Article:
Lewis & Clark – The Expedition

Cédrick Chaboussit
1 - 5
14 - 199
60 - 120
InteractionComponents & Design

[pullshow/]In April 1803, the still young United States of America purchased the Louisiana Territory from Napoleon. That was actually a bigger deal than it sounds today, the territory back then was much larger than today’s state of Louisiana, it spanned from the Mississippi all the way to the Rocky Mountains and encompassed fifteen states and two Canadian provinces completely or at least in parts. Then-president Thomas Jefferson decided to do what any diligent buyer of large chunks of real estate would do: figure out what exactly he had gotten for his 15 million dollars. (Incidentally, that’s about 4 cents per acre according to Wikipedia at the time, equivalent to 42 cents per acre now. In metric units, that’s about 25 degrees per liter, or something like that.) He sent an expedition of army volunteers under Captain Lewis and Second Lieutenant Clark on an expedition to survey the new territories, lay a credible claim to them before any of the European nations would have a chance to do so, and reach the Pacific Ocean because of superior sushi reasons.

Ready! Set! Go!
Ready! Set! Go!

But Thomas Jefferson was a smart man who wouldn’t put all his eggs in one basket, and Lewis and Clark were common surnames at the time. The President sent up to five expeditions, all with the same surnames to simplify the historical record, and if things had gone differently the first people to cross the whole western US might not have been Meriwether Lewis and William Clark, army officers, but for instance Harold Lewis, butcher, and Jürgen Clark, baker of German ancestry. The many-expedition theory is very controversial, but experimental historian game designer Cédrick Chaboussit makes a strong argument for it in his game Lewis & Clark – The Expedition.

And so it is that up to five expeditions set out from St. Louis on their way to the Pacific Ocean. Their goal is, for a change, not to collect victory points but simply to be the first expedition to reach the coast. Because no one ever talks about the second guy to get there. Each expedition is equipped with three boats to carry equipment and food and a number of canoes used by their Native American helpers without whom the expedition wouldn’t even have left the car park. Since those helpers are meeples – it’s been too long since I had a game with meeples – we’ll call them Meeplians. They also have some starting resources, only one Meeplian helper, and six Character Cards representing the starting expedition. Thus equipped, they embark on the deceptively short journey of 38 squares along the river.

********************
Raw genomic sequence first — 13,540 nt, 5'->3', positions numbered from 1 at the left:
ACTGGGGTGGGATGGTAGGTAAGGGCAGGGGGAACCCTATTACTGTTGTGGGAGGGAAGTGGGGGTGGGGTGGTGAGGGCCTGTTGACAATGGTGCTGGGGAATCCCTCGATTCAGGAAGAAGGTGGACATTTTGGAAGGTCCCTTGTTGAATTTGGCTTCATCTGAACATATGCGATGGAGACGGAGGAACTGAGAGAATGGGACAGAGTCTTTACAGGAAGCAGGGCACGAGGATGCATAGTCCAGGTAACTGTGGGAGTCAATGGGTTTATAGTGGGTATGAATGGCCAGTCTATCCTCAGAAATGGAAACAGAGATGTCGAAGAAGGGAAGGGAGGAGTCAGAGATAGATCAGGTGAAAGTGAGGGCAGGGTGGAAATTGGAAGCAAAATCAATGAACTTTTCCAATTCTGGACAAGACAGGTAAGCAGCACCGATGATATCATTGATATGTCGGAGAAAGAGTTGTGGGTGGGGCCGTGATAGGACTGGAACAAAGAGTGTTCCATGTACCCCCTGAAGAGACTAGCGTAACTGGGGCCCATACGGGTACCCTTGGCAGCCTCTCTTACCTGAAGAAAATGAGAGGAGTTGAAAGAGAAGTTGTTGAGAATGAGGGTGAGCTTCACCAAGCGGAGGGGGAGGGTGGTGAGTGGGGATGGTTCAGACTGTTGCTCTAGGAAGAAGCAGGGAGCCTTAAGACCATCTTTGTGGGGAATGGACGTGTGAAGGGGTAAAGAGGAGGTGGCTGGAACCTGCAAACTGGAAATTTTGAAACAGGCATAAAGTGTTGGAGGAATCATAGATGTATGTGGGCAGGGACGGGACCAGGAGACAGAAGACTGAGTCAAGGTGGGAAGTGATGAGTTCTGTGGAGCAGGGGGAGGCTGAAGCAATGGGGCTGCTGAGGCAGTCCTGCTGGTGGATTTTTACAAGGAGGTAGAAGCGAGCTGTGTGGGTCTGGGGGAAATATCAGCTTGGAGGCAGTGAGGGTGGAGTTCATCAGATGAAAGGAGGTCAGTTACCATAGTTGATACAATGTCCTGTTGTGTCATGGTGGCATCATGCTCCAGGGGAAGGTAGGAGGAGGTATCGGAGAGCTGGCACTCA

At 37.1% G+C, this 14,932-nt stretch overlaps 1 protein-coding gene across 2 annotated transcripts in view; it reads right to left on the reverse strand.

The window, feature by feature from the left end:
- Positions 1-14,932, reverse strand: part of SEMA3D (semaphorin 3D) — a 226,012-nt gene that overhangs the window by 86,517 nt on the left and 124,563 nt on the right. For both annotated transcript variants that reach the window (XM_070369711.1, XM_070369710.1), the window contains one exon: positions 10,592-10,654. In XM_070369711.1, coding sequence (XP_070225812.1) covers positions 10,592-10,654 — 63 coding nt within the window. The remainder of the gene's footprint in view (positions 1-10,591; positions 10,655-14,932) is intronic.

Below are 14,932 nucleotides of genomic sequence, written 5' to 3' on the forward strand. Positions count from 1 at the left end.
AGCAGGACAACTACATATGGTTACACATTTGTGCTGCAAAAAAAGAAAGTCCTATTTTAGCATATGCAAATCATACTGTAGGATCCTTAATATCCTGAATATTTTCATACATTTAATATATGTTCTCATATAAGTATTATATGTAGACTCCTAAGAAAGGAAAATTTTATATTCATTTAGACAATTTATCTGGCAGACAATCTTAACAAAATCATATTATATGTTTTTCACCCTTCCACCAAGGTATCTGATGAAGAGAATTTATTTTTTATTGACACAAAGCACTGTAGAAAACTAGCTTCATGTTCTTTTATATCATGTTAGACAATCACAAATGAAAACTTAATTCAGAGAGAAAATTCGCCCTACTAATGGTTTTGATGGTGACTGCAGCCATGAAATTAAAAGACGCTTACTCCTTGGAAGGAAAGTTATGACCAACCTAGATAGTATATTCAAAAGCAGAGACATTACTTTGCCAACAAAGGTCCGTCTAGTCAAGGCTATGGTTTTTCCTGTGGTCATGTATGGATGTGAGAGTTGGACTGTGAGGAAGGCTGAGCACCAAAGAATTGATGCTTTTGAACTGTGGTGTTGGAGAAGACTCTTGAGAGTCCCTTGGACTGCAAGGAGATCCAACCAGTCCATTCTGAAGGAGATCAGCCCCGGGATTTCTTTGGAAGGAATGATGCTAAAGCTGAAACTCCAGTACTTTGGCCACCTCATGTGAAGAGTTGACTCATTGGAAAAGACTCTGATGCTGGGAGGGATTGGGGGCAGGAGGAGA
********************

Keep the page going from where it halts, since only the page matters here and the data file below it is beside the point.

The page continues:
Recruitment Drive
Recruitment Drive

Each turn, an expedition decides to do one of two things: send a Meeplian to one of the local villages to trade, or play one of the expedition’s character cards. Sending a Meeplian to trade is simple, you place him in a village and get the action associated with that village. You may take some of the basic resources – food, fur, wood or equipment – or you may trade resources for transportation – horses or canoes – or you may buy more boats for your expedition. It’s that easy, but not always possible. Meeplians are a hard resource to come by, and most of the villages only have space for one of them.

That leaves you with he option to play a Character Card. Lewis & Clark is a deck-building game at heart, without the lucky part of drawing the right cards together. You always have all unplayed cards in your hand, no drawing involved. You can not get any of those cards back until you make your camp – see below. So you get to use your Characters once each before you have to stop and give them a rest. But you don’t even get to use all of them, because you need Strength to play a card. You can give it Strength by placing a Meeplian on it, or by playing another Character Card face down and using the one to three Meeplians depicted on the back for Strength. Since real Meeplians are more rare, especially early in the game, you’ll use almost half your cards for Strength, not for their effect. That forces you to make some tough decisions already, but it gets worse. One point of Strength is enough to use a card action, but for most cards you can choose to put two or three points of Strength and perform the action two or three times. That sounds great in theory, but it doesn’t make the decision what to do any easier.

Your starter deck only has six cards. Four of them collect one of the four basic resources each. But they don’t collect just one piece of wood, or one fur, they collect one for each corresponding symbol your already played cards are showing, one one for each corresponding symbol the cards of your two neighbours are showing. Timing is important for these cards, to get the most resources you want to play them just before your neighbours build their camp and pick up their cards again. The resources you collect have to be carried around. Initially, your expedition’s boats have space for 11 resources at most, so you are forced to be a bit picky. Your next card is your Interpreter. He is your only option to get fresh Meeplians into your expedition. Playing the Interpreter, you remove all the Meeplians from the villages and move them to the Powwow area in the middle of the board, then you take any number of them and place them in your expedition’s canoes. There’s another element of timing there, you obviously want to get as many Meeplians as possible, but if you wait too long someone else will take them all before you. Your final card, the Commander, finally sets your expedition in motion. You pay resources for squares moved on the river, food or canoes for water squares, horses to cross the mountains. The Commander is the most common card to play more than one point of Strength on, because that is the only way to pay more than one resource in a turn and consequently move further. With him as your only movement card, it makes a big difference wether you pay one canoe for four squares or three canoes for twelve – that’s almost one third of the total expedition.